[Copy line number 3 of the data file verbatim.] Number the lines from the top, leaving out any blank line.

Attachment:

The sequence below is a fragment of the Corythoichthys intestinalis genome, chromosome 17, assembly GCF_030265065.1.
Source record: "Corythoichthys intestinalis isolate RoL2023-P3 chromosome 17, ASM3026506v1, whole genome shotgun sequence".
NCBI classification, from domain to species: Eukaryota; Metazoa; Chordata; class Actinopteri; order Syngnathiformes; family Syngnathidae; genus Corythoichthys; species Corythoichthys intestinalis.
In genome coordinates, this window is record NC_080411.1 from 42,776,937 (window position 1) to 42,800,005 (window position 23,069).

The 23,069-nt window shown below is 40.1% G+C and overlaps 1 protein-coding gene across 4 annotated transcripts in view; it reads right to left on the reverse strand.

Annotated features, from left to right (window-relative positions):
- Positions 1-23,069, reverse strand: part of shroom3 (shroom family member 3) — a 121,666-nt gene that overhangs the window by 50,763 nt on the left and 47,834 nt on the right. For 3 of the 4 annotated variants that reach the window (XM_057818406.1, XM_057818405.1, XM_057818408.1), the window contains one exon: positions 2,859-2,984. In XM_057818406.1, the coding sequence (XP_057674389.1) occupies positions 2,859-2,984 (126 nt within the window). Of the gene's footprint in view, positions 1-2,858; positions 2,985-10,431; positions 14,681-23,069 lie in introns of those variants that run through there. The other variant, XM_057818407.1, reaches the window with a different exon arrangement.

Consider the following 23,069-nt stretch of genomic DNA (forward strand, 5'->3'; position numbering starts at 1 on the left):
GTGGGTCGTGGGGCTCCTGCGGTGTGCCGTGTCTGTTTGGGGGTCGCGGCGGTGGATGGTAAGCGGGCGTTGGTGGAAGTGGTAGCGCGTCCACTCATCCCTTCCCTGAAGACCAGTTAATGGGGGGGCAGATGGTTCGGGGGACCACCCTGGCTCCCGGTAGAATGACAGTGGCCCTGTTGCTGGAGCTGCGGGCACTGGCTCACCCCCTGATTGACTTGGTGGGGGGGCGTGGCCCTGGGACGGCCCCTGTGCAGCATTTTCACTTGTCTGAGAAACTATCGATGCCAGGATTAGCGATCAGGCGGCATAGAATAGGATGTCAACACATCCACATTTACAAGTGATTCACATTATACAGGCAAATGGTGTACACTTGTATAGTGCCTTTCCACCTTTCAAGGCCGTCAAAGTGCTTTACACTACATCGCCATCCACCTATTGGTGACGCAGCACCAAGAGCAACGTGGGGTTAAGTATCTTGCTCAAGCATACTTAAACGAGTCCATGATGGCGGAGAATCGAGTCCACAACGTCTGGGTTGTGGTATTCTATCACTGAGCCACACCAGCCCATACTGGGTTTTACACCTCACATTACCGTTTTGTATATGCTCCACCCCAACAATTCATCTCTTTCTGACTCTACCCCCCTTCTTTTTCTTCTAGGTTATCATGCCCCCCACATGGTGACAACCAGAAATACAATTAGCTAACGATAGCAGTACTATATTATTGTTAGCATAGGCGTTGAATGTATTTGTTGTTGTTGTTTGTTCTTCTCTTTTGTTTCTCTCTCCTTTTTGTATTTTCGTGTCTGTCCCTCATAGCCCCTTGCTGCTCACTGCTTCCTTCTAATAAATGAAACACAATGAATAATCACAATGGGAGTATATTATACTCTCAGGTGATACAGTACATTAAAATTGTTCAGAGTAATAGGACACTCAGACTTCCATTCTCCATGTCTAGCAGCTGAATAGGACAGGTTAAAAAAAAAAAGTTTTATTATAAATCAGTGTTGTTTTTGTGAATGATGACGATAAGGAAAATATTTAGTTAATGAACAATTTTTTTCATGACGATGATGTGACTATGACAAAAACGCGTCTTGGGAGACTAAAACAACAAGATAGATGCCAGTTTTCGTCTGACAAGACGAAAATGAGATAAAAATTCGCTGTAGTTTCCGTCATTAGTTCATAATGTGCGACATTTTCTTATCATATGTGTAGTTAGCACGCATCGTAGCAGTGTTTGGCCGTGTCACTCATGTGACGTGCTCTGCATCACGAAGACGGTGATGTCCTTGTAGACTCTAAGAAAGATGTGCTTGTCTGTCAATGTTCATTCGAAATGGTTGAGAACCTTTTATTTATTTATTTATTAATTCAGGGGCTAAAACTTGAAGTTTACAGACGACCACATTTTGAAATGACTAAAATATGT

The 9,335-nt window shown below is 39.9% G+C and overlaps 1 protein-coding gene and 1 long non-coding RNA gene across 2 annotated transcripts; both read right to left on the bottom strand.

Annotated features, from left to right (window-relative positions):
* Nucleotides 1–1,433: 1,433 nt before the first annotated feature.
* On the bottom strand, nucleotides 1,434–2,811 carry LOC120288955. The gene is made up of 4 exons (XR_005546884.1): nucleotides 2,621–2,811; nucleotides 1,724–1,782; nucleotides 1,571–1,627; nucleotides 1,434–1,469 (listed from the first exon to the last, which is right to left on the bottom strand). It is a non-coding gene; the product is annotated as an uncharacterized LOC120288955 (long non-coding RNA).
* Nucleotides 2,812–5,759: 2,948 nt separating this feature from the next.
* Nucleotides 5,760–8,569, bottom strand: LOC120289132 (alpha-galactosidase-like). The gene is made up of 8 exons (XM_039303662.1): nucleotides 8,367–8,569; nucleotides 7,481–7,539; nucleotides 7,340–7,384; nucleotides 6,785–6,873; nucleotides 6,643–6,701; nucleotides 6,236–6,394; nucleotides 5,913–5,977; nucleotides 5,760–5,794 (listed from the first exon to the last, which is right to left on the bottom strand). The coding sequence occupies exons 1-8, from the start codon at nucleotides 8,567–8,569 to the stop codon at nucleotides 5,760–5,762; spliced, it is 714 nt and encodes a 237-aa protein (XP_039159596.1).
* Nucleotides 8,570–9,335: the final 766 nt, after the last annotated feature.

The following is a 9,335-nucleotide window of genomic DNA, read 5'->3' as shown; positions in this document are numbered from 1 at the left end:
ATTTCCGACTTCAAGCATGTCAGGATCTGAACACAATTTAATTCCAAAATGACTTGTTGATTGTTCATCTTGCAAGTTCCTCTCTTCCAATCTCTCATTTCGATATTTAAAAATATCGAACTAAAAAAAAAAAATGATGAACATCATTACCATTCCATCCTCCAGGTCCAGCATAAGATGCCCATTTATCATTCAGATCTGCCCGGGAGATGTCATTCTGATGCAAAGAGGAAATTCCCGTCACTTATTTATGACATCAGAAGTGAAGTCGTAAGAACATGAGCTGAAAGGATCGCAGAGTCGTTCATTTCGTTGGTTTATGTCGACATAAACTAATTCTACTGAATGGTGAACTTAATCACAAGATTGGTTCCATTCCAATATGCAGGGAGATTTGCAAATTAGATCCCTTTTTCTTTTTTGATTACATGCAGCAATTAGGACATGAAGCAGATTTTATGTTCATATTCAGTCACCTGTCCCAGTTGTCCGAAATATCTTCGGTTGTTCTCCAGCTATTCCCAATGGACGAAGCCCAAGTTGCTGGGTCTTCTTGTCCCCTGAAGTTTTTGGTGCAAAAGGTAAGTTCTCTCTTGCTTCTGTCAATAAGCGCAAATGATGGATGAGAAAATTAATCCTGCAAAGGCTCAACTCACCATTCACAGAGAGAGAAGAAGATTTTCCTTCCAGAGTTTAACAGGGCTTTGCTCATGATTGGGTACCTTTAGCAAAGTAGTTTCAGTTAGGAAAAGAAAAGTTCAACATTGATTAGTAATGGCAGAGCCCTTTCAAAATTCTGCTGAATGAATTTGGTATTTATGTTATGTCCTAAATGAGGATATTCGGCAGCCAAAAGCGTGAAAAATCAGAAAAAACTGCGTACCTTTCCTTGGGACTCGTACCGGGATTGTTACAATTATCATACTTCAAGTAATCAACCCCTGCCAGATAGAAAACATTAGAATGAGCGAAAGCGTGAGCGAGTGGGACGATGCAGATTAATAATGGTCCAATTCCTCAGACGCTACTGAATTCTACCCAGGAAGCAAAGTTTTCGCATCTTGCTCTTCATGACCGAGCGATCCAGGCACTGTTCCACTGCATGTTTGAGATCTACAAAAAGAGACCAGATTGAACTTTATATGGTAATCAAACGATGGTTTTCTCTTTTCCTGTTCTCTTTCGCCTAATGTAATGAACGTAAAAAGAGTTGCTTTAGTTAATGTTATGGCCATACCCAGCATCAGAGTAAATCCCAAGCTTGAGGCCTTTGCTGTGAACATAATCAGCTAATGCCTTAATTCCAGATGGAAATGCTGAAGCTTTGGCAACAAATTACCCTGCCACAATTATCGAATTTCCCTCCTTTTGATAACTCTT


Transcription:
NCBI classification, from domain to species: Eukaryota; Metazoa; Chordata; class Actinopteri; order Syngnathiformes; family Syngnathidae; genus Corythoichthys; species Corythoichthys intestinalis.